People who try to lose weight either limit food intake or increase energy use in exercise. Each may work alone, but diet and exercise work best in tandem.
There are many types of diet methods out there, and there’s no one-size-fits-all solution to dieting. Every diet has its pros and cons, and it’s up to you to test them out to find which one works best for you.
It’s normal to feel more tired than usual when starting a new diet. That’s because you’re not getting the immediate energy boost from junk. As you eat healthier, your body will give off more sustained energy over time. Eventually, you’ll find yourself at your peak performance, even on your diet.
Anyway, here are some of the most popular diets for you to try out. Most of the items on this list are viable options for healthy people. If you have any medical conditions, please consult your physician before trying a new diet.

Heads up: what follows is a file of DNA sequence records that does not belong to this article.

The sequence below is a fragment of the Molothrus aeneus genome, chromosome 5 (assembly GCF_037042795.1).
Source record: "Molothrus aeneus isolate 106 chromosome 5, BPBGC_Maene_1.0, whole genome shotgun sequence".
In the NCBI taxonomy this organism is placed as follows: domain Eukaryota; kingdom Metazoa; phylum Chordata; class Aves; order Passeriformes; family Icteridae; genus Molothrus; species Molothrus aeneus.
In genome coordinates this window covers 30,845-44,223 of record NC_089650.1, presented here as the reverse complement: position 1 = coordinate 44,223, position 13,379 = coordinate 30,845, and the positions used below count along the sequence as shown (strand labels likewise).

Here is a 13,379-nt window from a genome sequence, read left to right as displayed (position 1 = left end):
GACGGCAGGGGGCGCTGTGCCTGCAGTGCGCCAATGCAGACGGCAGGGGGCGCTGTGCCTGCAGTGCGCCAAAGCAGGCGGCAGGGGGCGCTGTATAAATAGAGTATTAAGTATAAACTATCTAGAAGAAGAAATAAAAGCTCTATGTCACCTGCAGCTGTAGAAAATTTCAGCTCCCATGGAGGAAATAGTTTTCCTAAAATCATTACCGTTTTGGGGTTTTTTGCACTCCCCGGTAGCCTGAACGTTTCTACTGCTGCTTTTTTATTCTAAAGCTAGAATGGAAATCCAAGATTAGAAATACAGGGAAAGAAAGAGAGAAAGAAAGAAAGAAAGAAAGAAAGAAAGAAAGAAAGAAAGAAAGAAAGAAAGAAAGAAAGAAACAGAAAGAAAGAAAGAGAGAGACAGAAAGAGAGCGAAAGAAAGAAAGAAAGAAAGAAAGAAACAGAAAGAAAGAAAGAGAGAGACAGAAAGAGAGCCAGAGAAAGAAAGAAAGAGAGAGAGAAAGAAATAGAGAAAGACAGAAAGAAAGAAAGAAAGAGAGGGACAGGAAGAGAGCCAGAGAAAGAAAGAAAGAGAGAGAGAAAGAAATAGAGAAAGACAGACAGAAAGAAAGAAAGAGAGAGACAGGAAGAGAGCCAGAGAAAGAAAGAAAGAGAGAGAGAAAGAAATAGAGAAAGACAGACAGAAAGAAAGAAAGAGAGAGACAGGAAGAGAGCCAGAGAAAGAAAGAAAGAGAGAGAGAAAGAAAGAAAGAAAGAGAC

Calorie counting is a type of diet that relies on calculation and food tracking. The process begins by understanding how much energy the body uses during the day. Then you have to see how many calories there are in the food you eat. Packaged foods have nutrition facts printed on them. There are also various sources on the internet that can tell you how many calories certain foods have.
The body uses energy in many ways:
- The BMR (basal metabolic rate) is the number of calories the body burns to keep itself alive. It accounts for all our bodily functions. Even if you stay in bed the whole day, you’ll burn through this fixed amount of calories.
- Calories we use up in exercise also counts towards the calculation. Some fitness apps can find this based on the type of exercise, intensity, and your body type.
- There is also energy output that’s hard to estimate. One good example is when it is extremely cold, and the body shivers to generate heat. Another is when you’re stressed, and your muscles are all tensed up. Pretty hard to find out how many calories those burn.
Knowing your TDE (total daily expenditure) gives you a baseline. This value is the rough number of calories you should consume daily to maintain weight.
To gain or lose weight, you have to eat more or fewer calories than your TDE, respectively.